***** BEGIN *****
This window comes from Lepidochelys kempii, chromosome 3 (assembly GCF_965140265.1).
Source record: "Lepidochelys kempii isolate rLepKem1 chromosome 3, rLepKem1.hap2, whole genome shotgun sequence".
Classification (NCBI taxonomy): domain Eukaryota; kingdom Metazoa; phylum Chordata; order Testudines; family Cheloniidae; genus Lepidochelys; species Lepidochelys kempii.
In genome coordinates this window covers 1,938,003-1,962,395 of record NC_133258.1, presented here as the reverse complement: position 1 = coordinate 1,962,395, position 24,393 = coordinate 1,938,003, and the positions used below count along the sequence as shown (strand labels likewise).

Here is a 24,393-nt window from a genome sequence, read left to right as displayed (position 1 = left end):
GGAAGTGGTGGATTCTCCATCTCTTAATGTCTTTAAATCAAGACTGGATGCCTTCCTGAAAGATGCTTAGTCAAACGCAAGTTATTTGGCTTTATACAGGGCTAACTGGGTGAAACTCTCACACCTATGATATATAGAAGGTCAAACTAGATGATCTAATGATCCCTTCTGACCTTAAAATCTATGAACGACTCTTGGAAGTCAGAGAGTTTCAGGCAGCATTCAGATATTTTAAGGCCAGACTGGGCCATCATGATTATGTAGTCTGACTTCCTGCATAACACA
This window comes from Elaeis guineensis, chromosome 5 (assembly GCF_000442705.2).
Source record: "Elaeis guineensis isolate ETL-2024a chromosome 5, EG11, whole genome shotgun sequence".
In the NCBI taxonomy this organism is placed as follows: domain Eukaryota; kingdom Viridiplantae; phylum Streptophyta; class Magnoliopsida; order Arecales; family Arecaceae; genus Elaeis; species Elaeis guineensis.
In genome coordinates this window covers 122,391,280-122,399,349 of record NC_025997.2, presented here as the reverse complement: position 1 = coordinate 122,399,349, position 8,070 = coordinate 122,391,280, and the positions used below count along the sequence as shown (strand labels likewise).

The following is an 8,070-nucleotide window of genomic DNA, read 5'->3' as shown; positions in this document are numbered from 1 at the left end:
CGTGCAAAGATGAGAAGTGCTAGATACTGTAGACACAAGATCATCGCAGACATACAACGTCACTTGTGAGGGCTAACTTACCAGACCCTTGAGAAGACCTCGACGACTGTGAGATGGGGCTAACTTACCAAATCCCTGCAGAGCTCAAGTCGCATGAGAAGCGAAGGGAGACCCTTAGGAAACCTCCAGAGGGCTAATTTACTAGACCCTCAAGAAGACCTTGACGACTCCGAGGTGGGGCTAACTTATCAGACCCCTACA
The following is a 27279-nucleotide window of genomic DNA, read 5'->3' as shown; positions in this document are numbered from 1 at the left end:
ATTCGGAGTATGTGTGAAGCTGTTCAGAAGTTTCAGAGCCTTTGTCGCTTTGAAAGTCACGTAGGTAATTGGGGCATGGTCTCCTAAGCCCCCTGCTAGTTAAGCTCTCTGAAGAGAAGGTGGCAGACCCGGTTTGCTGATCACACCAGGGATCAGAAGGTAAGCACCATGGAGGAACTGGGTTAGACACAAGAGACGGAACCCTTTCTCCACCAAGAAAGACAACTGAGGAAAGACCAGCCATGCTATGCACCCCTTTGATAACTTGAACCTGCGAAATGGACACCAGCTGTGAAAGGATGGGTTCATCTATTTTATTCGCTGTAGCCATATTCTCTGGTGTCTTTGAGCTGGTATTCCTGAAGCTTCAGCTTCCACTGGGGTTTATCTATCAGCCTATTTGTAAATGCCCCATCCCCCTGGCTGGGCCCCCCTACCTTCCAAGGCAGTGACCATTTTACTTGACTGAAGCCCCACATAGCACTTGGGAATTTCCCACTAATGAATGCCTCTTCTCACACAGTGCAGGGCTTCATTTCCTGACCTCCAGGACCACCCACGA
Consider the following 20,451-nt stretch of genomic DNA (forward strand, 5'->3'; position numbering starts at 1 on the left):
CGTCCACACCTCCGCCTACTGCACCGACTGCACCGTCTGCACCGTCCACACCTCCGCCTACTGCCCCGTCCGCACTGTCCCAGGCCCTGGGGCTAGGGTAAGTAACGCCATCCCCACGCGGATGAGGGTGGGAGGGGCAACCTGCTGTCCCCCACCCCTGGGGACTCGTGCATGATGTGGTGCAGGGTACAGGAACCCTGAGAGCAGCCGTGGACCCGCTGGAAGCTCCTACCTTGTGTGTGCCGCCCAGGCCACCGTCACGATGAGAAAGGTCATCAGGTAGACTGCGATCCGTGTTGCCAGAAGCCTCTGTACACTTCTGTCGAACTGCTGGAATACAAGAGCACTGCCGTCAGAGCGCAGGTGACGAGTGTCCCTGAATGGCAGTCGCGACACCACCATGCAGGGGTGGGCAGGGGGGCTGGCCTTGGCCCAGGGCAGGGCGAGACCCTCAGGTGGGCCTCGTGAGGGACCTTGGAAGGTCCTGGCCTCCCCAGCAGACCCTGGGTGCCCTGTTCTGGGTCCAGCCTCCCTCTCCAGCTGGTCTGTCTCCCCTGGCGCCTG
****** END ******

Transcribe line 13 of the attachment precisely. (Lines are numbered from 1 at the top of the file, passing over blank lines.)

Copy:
The following is a 27279-nucleotide window of genomic DNA, read 5'->3' as shown; positions in this document are numbered from 1 at the left end: